I am Thankful

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In two days, seated around a table with my extended family, each of us will take a moment to say what we are thankful for, and I will say what I always say: my family, not because I have no imagination to vary my response from year to year, but because nothing else even comes close.  But, if I were seated at, say, a Thanksgiving Dinner for Writers Only, I might venture into new gratitude territory, like: my agent, my website, and my writing sweater.  Depending on how long I had the floor, I might eventually express thanks for things like the forward delete key, subtext, and yes, failure.


While failure is probably never accorded appreciation around the Thanksgiving dinner tables of America, I often reflect that failure is the best thing that ever happened to me.  If I had not failed: my first turkey, my first novel, my first marriage, etc., my list of Thanksgiving blessings would be much shorter.  As the saying goes, “If you haven’t failed, you’re not trying hard enough.”

Almost by accident, I stumbled on what is probably common knowledge to most people.  Since I once believed that failure was the end of the road, I spent a lot of time in defeat mode over the years, reflecting long and hard on what got me there. As Thoreau said, “If we will be quiet and ready enough, we shall find compensation in every disappointment.”  Upon reflection, a new way out of my failure would almost always suggest itself.  To my surprise, I learned that failure, while it is an end, is also a beginning.  What’s more, failing early saves even bigger problems down the road by creating an opportunity to correct things before it is too late.  As my son would tell me, “you *get* to fail.”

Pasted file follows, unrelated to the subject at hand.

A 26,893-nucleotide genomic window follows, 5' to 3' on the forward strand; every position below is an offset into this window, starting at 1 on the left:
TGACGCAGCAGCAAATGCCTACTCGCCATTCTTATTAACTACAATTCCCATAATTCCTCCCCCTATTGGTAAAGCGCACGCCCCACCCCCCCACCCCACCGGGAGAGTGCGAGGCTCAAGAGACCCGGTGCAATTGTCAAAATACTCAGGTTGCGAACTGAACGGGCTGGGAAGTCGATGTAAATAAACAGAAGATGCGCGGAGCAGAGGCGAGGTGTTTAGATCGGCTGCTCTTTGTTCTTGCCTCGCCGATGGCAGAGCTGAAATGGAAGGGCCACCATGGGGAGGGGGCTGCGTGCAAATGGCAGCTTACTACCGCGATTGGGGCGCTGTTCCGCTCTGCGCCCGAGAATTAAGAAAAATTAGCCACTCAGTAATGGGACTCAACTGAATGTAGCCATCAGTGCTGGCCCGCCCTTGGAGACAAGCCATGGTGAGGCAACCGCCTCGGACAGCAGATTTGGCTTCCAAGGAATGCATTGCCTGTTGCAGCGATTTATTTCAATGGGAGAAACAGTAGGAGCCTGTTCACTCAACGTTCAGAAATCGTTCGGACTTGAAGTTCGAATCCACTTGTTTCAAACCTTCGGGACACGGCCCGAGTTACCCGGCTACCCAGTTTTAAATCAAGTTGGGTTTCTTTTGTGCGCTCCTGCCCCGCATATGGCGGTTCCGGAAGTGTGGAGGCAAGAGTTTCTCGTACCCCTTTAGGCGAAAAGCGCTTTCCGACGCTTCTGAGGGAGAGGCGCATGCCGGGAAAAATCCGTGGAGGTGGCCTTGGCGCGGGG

Although failure is insensitive, callous, and mean, takes no prisoners and recognizes no prior relationships, I’ve grown cautiously fond of failure the way one might be fond of a pet lion.  I’ve even gone so far as to appropriate its ruthless technique, slashing and burning bridges between my current novel’s sixth and seventh drafts.  Because the overarching truth about failure, the certainty that redeems all suffering and repays all perseverance, even if I never exactly achieve success:  whatever I create after failing is always better than what failed. 

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